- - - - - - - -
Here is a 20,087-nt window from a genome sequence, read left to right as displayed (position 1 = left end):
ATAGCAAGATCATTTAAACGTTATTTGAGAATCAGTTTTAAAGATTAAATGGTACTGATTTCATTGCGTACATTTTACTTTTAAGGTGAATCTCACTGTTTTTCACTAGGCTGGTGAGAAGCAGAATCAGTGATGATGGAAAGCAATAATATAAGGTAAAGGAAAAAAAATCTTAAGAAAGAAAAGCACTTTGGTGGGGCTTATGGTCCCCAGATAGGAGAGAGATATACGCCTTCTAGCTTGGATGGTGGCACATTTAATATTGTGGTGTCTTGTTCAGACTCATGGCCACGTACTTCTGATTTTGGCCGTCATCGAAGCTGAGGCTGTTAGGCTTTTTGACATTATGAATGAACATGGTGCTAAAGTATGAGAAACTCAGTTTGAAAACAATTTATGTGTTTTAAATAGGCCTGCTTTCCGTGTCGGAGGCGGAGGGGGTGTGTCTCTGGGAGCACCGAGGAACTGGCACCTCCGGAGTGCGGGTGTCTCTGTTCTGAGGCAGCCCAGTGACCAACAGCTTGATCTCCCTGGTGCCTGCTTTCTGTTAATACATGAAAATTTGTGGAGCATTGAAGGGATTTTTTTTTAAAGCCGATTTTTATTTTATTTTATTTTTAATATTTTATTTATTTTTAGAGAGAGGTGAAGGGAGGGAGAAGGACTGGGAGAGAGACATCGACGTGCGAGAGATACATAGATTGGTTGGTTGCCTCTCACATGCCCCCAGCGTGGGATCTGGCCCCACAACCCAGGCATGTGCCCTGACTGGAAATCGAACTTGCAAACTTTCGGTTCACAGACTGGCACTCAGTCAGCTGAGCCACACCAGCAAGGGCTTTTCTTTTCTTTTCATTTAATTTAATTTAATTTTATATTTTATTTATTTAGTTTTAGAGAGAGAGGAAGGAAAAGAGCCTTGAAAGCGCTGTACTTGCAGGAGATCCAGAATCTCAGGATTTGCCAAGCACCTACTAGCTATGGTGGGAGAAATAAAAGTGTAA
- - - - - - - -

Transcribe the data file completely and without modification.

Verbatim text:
Here is a 20,087-nt window from a genome sequence, read left to right as displayed (position 1 = left end):
ATAGCAAGATCATTTAAACGTTATTTGAGAATCAGTTTTAAAGATTAAATGGTACTGATTTCATTGCGTACATTTTACTTTTAAGGTGAATCTCACTGTTTTTCACTAGGCTGGTGAGAAGCAGAATCAGTGATGATGGAAAGCAATAATATAAGGTAAAGGAAAAAAAATCTTAAGAAAGAAAAGCACTTTGGTGGGGCTTATGGTCCCCAGATAGGAGAGAGATATACGCCTTCTAGCTTGGATGGTGGCACATTTAATATTGTGGTGTCTTGTTCAGACTCATGGCCACGTACTTCTGATTTTGGCCGTCATCGAAGCTGAGGCTGTTAGGCTTTTTGACATTATGAATGAACATGGTGCTAAAGTATGAGAAACTCAGTTTGAAAACAATTTATGTGTTTTAAATAGGCCTGCTTTCCGTGTCGGAGGCGGAGGGGGTGTGTCTCTGGGAGCACCGAGGAACTGGCACCTCCGGAGTGCGGGTGTCTCTGTTCTGAGGCAGCCCAGTGACCAACAGCTTGATCTCCCTGGTGCCTGCTTTCTGTTAATACATGAAAATTTGTGGAGCATTGAAGGGATTTTTTTTTAAAGCCGATTTTTATTTTATTTTATTTTTAATATTTTATTTATTTTTAGAGAGAGGTGAAGGGAGGGAGAAGGACTGGGAGAGAGACATCGACGTGCGAGAGATACATAGATTGGTTGGTTGCCTCTCACATGCCCCCAGCGTGGGATCTGGCCCCACAACCCAGGCATGTGCCCTGACTGGAAATCGAACTTGCAAACTTTCGGTTCACAGACTGGCACTCAGTCAGCTGAGCCACACCAGCAAGGGCTTTTCTTTTCTTTTCATTTAATTTAATTTAATTTTATATTTTATTTATTTAGTTTTAGAGAGAGAGGAAGGAAAAGAGCCTTGAAAGCGCTGTACTTGCAGGAGATCCAGAATCTCAGGATTTGCCAAGCACCTACTAGCTATGGTGGGAGAAATAAAAGTGTAA